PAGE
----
Methods for detection of ketone bodies in urine are Rothera’s test, Acetest tablet method, ferric chloride test, and reagent strip test.
1. ROTHERA’S’ TEST (Classic Nitroprusside Reaction)
Acetoacetic acid or acetone reacts with nitroprusside in alkaline solution to form a purple-colored complex (Figure 822.1). Rothera’s test is sensitive to 1-5 mg/dl of acetoacetate and to 10-25 mg/dl of acetone.
- Take 5 ml of urine in a test tube and saturate it with ammonium sulphate.
- Add a small crystal of sodium nitroprusside. Mix well.
- Slowly run along the side of the test tube liquor ammonia to form a layer.
- Immediate formation of a purple permanganate colored ring at the junction of the two fluids indicates a positive test (Figure 822.2).
False-positive test can occur in the presence of L-dopa in urine and in phenylketonuria.
2. ACETEST TABLET TEST
This is Rothera’s test in the form of a tablet. The Acetest tablet consists of sodium nitroprusside, glycine, and an alkaline buffer. A purplelavender discoloration of the tablet indicates the presence of acetoacetate or acetone (≥ 5 mg/dl). A rough estimate of the amount of ketone bodies can be obtained by comparison with the color chart provided by the manufacturer.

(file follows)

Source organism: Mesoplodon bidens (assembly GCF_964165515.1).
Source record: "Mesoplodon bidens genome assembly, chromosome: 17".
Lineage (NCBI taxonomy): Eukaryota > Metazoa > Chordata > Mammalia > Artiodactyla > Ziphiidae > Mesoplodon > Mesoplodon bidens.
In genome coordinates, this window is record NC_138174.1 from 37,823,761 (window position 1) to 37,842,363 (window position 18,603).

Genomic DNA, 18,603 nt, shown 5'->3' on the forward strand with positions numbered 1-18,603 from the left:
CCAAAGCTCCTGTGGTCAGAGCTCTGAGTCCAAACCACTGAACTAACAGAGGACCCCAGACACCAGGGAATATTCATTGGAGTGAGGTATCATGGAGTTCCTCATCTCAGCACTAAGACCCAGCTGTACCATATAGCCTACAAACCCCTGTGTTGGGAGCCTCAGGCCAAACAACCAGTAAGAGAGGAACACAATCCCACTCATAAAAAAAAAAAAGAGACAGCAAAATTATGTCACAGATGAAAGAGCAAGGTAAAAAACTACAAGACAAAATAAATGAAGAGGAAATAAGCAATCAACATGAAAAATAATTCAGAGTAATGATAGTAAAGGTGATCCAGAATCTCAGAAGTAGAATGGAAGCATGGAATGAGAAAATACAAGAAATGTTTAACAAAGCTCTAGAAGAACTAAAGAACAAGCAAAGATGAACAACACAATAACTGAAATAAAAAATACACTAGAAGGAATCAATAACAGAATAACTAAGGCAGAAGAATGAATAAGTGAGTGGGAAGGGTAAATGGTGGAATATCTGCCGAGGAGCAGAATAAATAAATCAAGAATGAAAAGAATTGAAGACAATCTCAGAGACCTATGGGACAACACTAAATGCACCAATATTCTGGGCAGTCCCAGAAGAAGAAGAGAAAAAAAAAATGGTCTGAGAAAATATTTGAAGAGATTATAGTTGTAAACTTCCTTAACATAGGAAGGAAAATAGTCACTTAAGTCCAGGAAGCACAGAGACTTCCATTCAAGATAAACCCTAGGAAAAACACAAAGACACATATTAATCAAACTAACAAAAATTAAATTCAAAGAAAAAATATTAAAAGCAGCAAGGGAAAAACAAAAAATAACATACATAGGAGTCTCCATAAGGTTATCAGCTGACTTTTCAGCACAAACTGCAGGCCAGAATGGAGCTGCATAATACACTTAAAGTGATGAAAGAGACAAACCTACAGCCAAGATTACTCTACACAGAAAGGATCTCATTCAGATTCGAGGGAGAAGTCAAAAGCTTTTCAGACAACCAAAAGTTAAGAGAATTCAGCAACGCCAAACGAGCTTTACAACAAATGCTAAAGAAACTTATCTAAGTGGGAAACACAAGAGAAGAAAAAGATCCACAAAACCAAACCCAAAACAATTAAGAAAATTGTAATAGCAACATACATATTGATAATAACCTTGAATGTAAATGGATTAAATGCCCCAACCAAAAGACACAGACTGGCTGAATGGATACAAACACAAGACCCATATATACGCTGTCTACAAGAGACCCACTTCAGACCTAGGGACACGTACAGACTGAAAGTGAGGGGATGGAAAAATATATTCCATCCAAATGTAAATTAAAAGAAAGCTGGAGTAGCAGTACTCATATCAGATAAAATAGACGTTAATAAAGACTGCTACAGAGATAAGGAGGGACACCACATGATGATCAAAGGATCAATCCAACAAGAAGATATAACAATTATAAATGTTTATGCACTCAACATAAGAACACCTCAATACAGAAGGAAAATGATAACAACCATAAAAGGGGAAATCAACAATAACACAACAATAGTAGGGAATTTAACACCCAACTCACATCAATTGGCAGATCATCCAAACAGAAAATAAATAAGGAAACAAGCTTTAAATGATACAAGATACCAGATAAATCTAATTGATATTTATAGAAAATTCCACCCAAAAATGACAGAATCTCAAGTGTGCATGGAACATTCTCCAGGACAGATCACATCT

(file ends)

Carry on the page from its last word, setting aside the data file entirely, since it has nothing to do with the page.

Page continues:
The test is more sensitive than reagent strip test for ketones.
3. FERRIC CHLORIDE TEST (Gerhardt’s)
Addition of 10% ferric chloride solution to urine causes solution to become reddish or purplish if acetoacetic acid is present. The test is not specific since certain drugs (salicylate and L-dopa) give similar reaction. Sensitivity of the test is 25-50 mg/dl.
4. REAGENT STRIP TEST
Reagent strips tests are modifications of nitroprusside test (Figures 822.1 and 822.2). Their sensitivity is 5-10 mg/dl of acetoacetate. If exposed to moisture, reagent strips often give false-negative result. Ketone pad on the strip test is especially vulnerable to improper storage and easily gets damaged. Also read: URINE STRIP TEST — UNDERSTANDING ITS LIMITATIONS.